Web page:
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"Lightyear" (2022) Review: A Visually Gorgeous Nod to Science Fiction

Certified critic on Rotten Tomatoes. Member of the Houston Film Critics Society. Also writes for Bounding Into Comics and GeeksHaveGame.

One of many theatrical posters for "Lightyear."

One of many theatrical posters for "Lightyear."

In Space, No One Can Hear You Meow

Lightyear has a simple, but clever premise that fits it into the Toy Story timeline and it takes full advantage of the creative freedom baked into the narrative. In the original Toy Story, Andy got the Buzz Lightyear toy because he fell in love with a movie starring Buzz. Well, Lightyear is that movie, a prequel in the purest sense.

In the world of the film, test pilot Buzz Lightyear (now voiced by Chris Evans) wakes up from hyper sleep to research and explore a nearby planet that is off the course of his ship’s destination. The mission results in Buzz’s entire crew being marooned on a planet overrun by giant insects and bothersome vines. With guilt weighing heavily on his shoulders, Buzz takes it upon himself to be the pilot responsible for hyper speed tests.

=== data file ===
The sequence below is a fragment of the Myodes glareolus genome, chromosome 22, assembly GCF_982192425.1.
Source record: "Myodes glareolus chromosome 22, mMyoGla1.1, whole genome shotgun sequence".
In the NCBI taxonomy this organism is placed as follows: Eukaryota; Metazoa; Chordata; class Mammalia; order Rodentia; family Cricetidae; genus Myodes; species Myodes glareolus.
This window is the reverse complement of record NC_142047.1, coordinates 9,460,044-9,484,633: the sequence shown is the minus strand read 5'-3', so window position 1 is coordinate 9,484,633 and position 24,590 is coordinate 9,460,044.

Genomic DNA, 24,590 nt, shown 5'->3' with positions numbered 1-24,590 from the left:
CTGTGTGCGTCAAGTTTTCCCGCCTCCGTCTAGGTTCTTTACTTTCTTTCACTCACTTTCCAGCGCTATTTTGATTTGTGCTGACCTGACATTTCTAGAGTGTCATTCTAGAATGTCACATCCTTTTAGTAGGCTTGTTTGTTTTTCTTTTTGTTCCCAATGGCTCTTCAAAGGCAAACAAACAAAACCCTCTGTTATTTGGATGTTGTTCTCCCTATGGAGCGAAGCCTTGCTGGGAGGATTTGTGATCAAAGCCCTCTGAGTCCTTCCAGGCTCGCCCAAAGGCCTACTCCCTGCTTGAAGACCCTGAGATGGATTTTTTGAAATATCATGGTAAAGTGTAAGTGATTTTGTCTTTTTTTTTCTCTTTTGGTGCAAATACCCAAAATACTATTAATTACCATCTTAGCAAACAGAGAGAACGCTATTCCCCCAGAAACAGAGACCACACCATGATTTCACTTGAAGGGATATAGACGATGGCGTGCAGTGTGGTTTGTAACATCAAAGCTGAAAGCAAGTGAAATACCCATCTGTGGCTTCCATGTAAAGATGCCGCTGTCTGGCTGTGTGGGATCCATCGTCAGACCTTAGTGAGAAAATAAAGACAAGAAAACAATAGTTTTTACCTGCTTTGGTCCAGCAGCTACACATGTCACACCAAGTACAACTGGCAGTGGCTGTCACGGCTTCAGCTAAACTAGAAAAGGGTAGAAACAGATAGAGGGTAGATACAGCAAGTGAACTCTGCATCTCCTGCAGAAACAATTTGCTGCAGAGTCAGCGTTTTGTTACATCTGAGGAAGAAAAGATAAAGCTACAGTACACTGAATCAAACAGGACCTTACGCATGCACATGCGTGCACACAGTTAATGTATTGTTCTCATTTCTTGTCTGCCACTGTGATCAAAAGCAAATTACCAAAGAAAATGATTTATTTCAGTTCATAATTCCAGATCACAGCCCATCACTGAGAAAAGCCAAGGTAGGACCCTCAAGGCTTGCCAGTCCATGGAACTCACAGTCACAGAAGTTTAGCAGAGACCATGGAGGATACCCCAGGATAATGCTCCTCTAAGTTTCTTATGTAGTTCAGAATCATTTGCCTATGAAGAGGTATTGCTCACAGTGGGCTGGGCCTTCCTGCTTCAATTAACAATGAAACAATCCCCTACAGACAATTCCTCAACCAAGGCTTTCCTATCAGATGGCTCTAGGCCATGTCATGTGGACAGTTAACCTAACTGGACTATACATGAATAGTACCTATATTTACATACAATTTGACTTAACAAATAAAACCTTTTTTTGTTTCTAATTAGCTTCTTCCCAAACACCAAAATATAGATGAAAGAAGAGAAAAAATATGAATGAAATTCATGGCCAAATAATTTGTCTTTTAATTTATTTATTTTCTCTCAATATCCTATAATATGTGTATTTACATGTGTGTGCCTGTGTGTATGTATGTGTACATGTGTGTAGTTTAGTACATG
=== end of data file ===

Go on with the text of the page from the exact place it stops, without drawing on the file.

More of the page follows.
After spending a year on the planet, there’s finally enough resources for a test flight. But the mission fails and when Buzz returns, four years have passed. Intending to finish the mission despite the consequences, Buzz pilots test flight after test flight as each mission results in years passing while he’s away. He watches his friends grow old and die until he finally returns to a planet that now cowers to the ominous Emperor Zurg (James Brolin) and his battalion of relentlessly inhuman robots.

Lightyear is the directorial debut of Angus MacLane, who'd previously co-directed Finding Dory, and who's been animating at Pixar since 1998’s A Bug’s Life. Written by MacLane, Matthew Aldrich (Coco), and Jason Headley (Onward), Lightyear is receiving a lot of backlash for including a same-sex relationship, as well as an on-screen lesbian kiss. Some countries are even refusing to release the film in theaters because of it.

The relationship involves a Space Ranger named Alisha Hawthorne (Uzo Aduba, Orange is the New Black, Steven Universe), who becomes an inspirational figure for not only Buzz, but Alisha’s granddaughter Izzy (Keke Palmer). While Buzz is being a "superhero" doing cool space tests, she's been stuck on the planet T'Kani Prime, raising a daughter with her wife Kiko. Alisha’s relationship is the most sentimental aspect of the film. Lightyear wouldn’t be the same without its inclusion.

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Chris Evans voices Buzz Lightyear in "Lightyear."

Chris Evans voices Buzz Lightyear in "Lightyear."

Out of This World Animation Combined With a Story on Auto Pilot